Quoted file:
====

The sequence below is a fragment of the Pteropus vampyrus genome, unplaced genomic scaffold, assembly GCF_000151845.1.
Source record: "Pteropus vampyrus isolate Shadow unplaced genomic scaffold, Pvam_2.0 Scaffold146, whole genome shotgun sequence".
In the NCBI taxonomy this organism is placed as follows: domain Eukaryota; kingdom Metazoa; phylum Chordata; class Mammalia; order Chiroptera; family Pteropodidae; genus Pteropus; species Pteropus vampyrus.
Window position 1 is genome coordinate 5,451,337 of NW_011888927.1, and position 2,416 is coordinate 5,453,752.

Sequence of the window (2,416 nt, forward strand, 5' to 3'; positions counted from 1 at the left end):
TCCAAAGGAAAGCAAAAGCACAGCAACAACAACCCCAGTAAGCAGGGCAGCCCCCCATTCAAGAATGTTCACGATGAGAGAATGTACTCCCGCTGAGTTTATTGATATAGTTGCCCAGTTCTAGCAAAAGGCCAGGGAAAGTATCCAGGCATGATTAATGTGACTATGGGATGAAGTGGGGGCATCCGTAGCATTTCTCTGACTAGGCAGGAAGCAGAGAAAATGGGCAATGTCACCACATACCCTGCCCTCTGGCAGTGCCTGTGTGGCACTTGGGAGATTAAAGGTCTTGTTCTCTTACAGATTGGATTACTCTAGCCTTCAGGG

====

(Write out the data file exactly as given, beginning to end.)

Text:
The sequence below is a fragment of the Pteropus vampyrus genome, unplaced genomic scaffold, assembly GCF_000151845.1.
Source record: "Pteropus vampyrus isolate Shadow unplaced genomic scaffold, Pvam_2.0 Scaffold146, whole genome shotgun sequence".
In the NCBI taxonomy this organism is placed as follows: domain Eukaryota; kingdom Metazoa; phylum Chordata; class Mammalia; order Chiroptera; family Pteropodidae; genus Pteropus; species Pteropus vampyrus.
Window position 1 is genome coordinate 5,451,337 of NW_011888927.1, and position 2,416 is coordinate 5,453,752.

Sequence of the window (2,416 nt, forward strand, 5' to 3'; positions counted from 1 at the left end):
TCCAAAGGAAAGCAAAAGCACAGCAACAACAACCCCAGTAAGCAGGGCAGCCCCCCATTCAAGAATGTTCACGATGAGAGAATGTACTCCCGCTGAGTTTATTGATATAGTTGCCCAGTTCTAGCAAAAGGCCAGGGAAAGTATCCAGGCATGATTAATGTGACTATGGGATGAAGTGGGGGCATCCGTAGCATTTCTCTGACTAGGCAGGAAGCAGAGAAAATGGGCAATGTCACCACATACCCTGCCCTCTGGCAGTGCCTGTGTGGCACTTGGGAGATTAAAGGTCTTGTTCTCTTACAGATTGGATTACTCTAGCCTTCAGGG